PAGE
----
"Everybody knew what Cody was going to be,'' Seider said. "Everybody presumed he was going to grow into being an offensive lineman.''
That Clay did not grow into an offensive lineman wasn't because West Virginia's coaches didn't try to turn him into one. He was on campus only a few months, working as a very atypically sized slot receiver, when WVU's then-new offensive coaches tried to make him a center.
That experiment only lasted until it became obvious that Clay wasn't suited to being a 320-pounder and they moved him back to the slot. From there he morphed into a combination slot receiver, fullback and even a tight end on the rare occasions Holgorsen decided he needed one.
Rather than experiment with Clay at all those positions to see which fit him best, the Mountaineers have pretty much decided to utilize him at all of them. Judging by last season - when he was a regular in the lineup - it has become a huge success. He was particularly useful as a blocking back.
"The kid is just doing everything,'' Seider said. "We've got him blocking, catching the ball out of the backfield, catching the ball at receiver. I'm really impressed with what he's doing.''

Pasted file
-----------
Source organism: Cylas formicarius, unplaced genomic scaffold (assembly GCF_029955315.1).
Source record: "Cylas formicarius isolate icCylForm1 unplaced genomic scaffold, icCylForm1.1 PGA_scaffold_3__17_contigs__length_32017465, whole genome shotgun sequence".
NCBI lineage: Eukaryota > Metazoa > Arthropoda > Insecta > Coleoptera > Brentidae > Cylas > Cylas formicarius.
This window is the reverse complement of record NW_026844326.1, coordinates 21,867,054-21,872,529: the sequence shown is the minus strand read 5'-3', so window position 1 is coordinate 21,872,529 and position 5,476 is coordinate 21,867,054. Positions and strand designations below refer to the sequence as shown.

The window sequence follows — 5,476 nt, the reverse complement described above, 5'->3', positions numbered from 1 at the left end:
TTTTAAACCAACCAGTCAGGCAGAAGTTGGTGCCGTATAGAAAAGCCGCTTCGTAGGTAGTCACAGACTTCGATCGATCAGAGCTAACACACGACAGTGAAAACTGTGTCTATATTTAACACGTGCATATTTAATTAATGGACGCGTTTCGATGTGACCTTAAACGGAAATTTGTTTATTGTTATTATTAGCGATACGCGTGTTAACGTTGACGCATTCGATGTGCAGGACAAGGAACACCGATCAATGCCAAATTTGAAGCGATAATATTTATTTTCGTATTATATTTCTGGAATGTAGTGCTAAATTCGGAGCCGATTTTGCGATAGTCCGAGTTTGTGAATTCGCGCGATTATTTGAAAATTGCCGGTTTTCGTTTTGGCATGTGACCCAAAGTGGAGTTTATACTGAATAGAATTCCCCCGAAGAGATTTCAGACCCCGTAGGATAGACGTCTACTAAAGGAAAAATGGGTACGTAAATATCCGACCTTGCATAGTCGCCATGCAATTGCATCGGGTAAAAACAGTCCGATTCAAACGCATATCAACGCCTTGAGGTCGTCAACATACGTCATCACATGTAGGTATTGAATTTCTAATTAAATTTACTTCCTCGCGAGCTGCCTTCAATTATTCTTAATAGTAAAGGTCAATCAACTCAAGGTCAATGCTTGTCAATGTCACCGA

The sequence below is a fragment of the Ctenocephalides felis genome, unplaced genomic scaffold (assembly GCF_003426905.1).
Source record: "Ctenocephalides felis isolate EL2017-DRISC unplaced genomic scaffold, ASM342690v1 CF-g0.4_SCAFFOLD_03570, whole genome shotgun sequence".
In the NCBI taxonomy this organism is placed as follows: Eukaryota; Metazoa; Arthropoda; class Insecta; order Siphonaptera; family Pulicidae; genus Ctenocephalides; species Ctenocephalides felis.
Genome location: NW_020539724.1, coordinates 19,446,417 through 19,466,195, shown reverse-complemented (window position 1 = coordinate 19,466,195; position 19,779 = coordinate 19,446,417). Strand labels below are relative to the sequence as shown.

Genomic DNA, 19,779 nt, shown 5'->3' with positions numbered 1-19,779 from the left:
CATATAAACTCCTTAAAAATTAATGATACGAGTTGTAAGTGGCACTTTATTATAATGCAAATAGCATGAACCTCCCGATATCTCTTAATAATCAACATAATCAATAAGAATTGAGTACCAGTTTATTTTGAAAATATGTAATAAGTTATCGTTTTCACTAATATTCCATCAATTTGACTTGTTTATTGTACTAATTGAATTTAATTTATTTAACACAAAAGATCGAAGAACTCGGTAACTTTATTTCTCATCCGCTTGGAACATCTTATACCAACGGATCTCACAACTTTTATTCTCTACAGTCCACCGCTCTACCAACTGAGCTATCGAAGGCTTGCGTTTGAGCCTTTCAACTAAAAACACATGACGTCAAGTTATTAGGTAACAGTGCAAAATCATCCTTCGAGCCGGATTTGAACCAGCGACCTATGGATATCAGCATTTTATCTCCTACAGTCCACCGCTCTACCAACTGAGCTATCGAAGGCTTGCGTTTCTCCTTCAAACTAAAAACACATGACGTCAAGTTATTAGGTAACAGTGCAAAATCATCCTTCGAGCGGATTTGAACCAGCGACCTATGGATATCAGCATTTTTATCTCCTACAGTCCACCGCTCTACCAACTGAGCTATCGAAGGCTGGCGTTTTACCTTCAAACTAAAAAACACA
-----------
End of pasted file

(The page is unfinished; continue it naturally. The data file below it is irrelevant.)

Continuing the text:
A blocking back might not sound necessarily glamorous, and it isn't. But it's necessary.
"To me, if you don't block, you're not playing,'' Seider said. "That quarterback position is too important, especially in this offense. So if you don't block, you're not getting in. I don't care how good you are running the ball.''
Clay is not just blocking for the quarterback. He's also leading Garrison and Buie into the line and, perhaps more importantly, pushing them.
"He makes the running backs room better because those guys see him competing and laying it on the line every day,'' Seider said. "It's easy when I can say, 'Look at Cody. Do you understand how privileged you are to have a guy in front of you laying his body on the line for you like that?' It's making them want to work hard.''
Clay might never find himself actually taking a handoff because that's not his job. But the Mountaineers think so highly of the need for a guy with Clay's skills they are already planning for the next wave. And who knows? He might carry the ball eventually, too.
"Let's put it this way: I have no problem putting the ball in his hands,'' Seider said. "And I'm hoping [incoming freshman] Elijah Wellman will be that same type of kid. You need those kids. Those kids build a program, the blue-collar kids who do everything you want them to do. You need those kids in your program.''
Reach Dave Hickman at 304-348-1734 or dphickm...@aol.com or follow him at Twitter.com/dphickman1.